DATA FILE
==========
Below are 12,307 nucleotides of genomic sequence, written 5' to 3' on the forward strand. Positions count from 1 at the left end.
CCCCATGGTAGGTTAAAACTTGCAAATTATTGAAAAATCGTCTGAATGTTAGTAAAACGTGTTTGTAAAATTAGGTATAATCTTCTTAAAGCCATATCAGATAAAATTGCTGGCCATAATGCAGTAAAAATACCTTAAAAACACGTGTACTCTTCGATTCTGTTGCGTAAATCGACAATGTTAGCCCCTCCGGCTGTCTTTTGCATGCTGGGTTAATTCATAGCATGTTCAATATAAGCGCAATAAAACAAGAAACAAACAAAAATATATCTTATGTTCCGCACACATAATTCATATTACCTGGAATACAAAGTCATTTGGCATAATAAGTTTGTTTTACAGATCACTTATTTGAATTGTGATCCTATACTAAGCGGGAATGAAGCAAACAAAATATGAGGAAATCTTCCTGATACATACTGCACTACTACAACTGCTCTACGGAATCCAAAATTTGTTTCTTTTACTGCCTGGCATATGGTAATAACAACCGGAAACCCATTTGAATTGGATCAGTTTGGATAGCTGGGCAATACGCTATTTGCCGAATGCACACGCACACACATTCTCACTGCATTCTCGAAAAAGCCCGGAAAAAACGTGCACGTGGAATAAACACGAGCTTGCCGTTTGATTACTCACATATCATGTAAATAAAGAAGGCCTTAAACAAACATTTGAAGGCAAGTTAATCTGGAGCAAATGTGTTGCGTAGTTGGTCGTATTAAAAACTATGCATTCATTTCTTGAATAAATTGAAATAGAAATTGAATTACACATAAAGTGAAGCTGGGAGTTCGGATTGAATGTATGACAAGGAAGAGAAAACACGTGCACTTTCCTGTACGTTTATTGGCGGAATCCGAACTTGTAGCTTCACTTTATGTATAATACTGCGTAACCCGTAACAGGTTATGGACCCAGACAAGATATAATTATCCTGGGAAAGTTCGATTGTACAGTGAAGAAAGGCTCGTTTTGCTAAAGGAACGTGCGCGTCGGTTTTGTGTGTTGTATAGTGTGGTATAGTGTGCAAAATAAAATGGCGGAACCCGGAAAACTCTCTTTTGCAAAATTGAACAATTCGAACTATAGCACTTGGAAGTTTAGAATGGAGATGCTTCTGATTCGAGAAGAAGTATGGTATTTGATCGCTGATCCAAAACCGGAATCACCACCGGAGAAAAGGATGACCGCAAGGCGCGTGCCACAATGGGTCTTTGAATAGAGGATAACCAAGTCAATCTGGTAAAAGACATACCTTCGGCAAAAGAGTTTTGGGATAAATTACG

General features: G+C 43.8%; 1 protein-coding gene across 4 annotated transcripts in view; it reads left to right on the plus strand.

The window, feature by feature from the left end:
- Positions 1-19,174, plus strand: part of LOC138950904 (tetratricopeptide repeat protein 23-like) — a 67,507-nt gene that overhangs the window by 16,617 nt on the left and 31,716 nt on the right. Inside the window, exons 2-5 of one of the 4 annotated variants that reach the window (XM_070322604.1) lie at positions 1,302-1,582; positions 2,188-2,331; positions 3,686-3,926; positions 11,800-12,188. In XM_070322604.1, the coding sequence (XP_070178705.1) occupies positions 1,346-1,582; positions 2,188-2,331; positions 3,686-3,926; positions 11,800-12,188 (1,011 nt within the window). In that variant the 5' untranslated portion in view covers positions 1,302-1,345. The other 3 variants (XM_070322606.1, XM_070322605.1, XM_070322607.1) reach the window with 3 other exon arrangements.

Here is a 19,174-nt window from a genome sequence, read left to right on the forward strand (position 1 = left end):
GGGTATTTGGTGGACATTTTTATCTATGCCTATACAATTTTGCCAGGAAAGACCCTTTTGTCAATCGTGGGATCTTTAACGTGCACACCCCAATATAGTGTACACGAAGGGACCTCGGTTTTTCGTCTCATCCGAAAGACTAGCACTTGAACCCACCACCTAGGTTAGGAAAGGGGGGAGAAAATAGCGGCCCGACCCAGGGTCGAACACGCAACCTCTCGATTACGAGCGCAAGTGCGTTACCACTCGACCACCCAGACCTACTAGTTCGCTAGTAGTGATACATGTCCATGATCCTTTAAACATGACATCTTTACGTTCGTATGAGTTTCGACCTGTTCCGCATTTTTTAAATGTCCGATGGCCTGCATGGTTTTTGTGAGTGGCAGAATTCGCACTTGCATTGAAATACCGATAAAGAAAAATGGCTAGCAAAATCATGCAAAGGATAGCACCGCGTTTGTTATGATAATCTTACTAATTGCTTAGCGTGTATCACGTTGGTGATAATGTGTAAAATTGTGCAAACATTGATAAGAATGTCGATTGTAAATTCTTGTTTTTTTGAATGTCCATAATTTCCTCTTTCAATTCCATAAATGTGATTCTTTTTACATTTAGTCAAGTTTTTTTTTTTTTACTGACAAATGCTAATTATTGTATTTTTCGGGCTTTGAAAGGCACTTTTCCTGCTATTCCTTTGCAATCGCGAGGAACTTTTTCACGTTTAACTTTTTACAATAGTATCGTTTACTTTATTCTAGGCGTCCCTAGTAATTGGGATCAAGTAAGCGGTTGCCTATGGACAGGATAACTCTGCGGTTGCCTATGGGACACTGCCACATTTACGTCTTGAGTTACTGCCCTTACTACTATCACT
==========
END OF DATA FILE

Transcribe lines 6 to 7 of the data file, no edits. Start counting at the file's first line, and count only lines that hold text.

Here is a 19,174-nt window from a genome sequence, read left to right on the forward strand (position 1 = left end):
GGGTATTTGGTGGACATTTTTATCTATGCCTATACAATTTTGCCAGGAAAGACCCTTTTGTCAATCGTGGGATCTTTAACGTGCACACCCCAATATAGTGTACACGAAGGGACCTCGGTTTTTCGTCTCATCCGAAAGACTAGCACTTGAACCCACCACCTAGGTTAGGAAAGGGGGGAGAAAATAGCGGCCCGACCCAGGGTCGAACACGCAACCTCTCGATTACGAGCGCAAGTGCGTTACCACTCGACCACCCAGACCTACTAGTTCGCTAGTAGTGATACATGTCCATGATCCTTTAAACATGACATCTTTACGTTCGTATGAGTTTCGACCTGTTCCGCATTTTTTAAATGTCCGATGGCCTGCATGGTTTTTGTGAGTGGCAGAATTCGCACTTGCATTGAAATACCGATAAAGAAAAATGGCTAGCAAAATCATGCAAAGGATAGCACCGCGTTTGTTATGATAATCTTACTAATTGCTTAGCGTGTATCACGTTGGTGATAATGTGTAAAATTGTGCAAACATTGATAAGAATGTCGATTGTAAATTCTTGTTTTTTTGAATGTCCATAATTTCCTCTTTCAATTCCATAAATGTGATTCTTTTTACATTTAGTCAAGTTTTTTTTTTTTTACTGACAAATGCTAATTATTGTATTTTTCGGGCTTTGAAAGGCACTTTTCCTGCTATTCCTTTGCAATCGCGAGGAACTTTTTCACGTTTAACTTTTTACAATAGTATCGTTTACTTTATTCTAGGCGTCCCTAGTAATTGGGATCAAGTAAGCGGTTGCCTATGGACAGGATAACTCTGCGGTTGCCTATGGGACACTGCCACATTTACGTCTTGAGTTACTGCCCTTACTACTATCACT